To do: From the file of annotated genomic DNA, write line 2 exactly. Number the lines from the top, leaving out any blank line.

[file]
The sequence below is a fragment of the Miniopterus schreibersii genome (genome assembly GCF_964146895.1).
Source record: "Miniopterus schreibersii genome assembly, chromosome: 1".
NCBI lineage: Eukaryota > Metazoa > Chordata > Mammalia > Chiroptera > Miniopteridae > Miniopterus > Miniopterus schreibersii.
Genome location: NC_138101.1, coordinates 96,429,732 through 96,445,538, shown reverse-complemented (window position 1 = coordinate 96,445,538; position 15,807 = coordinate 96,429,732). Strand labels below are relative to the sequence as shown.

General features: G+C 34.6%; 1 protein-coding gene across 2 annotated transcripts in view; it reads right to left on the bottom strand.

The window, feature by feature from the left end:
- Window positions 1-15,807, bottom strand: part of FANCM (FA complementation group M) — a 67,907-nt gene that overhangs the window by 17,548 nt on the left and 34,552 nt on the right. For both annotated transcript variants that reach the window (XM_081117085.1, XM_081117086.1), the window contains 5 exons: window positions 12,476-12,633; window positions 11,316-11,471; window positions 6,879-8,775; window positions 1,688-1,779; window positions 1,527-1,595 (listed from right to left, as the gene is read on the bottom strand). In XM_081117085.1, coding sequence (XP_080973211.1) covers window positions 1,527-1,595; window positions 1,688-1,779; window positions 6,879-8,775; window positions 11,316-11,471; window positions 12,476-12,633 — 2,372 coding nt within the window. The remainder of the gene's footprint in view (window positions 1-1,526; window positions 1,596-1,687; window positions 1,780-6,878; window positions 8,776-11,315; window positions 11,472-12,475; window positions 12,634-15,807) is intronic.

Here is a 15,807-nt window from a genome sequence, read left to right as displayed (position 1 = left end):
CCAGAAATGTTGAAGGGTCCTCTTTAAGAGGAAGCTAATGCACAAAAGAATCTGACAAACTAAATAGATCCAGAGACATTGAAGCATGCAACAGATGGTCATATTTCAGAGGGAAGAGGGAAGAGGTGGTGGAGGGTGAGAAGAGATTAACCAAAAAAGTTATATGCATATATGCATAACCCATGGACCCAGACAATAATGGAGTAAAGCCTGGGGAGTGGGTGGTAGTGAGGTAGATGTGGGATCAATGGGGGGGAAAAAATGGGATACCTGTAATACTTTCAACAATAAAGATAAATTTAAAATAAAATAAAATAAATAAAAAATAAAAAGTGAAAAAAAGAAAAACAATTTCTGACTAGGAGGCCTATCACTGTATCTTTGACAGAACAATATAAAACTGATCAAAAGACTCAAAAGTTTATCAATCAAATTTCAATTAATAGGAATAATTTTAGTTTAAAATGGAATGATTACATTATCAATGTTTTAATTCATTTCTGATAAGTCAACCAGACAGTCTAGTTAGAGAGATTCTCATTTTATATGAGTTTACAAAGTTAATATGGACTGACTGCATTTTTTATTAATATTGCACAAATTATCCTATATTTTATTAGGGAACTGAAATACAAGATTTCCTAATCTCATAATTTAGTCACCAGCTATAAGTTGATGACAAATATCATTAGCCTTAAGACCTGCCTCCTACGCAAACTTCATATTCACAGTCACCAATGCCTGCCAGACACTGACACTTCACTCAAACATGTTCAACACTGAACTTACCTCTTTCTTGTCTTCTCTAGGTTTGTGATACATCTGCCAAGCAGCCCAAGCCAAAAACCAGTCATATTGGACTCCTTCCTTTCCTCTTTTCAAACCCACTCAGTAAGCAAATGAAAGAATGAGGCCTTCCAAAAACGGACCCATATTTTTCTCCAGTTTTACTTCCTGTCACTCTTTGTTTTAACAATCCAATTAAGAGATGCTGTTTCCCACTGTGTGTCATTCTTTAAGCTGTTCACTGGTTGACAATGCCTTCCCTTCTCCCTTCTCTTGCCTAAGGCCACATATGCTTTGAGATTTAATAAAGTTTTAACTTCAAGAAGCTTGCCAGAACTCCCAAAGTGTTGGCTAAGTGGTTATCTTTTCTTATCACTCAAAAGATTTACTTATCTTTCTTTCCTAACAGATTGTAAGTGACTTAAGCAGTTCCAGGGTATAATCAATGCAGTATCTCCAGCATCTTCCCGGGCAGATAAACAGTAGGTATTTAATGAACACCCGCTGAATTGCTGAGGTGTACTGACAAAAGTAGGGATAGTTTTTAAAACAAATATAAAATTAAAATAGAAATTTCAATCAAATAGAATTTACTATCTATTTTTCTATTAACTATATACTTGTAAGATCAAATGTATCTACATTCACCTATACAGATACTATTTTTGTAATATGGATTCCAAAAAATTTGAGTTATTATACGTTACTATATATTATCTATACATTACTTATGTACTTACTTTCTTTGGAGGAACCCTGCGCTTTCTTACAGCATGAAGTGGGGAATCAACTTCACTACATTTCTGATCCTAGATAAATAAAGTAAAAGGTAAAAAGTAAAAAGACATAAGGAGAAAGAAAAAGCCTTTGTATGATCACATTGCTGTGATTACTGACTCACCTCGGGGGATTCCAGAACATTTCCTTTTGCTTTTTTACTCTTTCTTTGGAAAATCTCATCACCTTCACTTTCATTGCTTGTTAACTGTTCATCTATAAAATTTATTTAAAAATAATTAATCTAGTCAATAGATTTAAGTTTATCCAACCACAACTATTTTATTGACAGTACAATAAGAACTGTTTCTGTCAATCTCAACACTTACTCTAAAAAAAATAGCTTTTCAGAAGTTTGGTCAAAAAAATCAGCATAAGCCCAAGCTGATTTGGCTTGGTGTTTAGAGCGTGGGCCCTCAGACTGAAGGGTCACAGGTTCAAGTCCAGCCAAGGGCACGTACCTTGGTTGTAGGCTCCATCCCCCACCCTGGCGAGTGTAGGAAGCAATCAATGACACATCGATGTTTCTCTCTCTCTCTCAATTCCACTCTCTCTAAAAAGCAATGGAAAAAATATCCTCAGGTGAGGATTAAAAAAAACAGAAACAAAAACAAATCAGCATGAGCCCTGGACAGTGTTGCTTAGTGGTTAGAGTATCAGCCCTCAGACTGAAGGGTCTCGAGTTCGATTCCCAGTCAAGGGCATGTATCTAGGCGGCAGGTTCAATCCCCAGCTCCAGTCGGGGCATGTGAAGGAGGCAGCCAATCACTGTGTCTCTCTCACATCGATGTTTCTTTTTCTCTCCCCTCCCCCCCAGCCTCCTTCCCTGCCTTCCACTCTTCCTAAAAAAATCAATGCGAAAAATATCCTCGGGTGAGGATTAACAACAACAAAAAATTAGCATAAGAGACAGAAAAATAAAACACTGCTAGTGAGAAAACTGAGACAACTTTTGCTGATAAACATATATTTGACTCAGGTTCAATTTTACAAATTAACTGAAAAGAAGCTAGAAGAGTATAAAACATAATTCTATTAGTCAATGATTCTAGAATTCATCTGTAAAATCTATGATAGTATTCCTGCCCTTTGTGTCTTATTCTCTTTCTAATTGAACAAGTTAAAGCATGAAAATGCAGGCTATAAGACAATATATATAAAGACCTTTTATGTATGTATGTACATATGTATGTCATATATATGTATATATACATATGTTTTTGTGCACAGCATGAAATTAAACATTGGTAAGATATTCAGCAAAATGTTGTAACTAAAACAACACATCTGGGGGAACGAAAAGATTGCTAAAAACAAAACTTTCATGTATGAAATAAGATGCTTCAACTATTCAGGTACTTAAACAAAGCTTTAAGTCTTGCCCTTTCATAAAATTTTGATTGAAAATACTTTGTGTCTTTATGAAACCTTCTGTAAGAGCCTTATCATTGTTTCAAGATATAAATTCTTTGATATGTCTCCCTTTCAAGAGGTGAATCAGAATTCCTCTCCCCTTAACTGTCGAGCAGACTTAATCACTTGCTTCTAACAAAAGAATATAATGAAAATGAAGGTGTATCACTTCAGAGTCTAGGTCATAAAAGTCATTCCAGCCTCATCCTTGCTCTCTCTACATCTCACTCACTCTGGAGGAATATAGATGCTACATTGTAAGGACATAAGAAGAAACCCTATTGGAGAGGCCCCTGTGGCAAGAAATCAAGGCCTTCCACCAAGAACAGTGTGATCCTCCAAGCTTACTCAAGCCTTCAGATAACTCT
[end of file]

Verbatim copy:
Source record: "Miniopterus schreibersii genome assembly, chromosome: 1".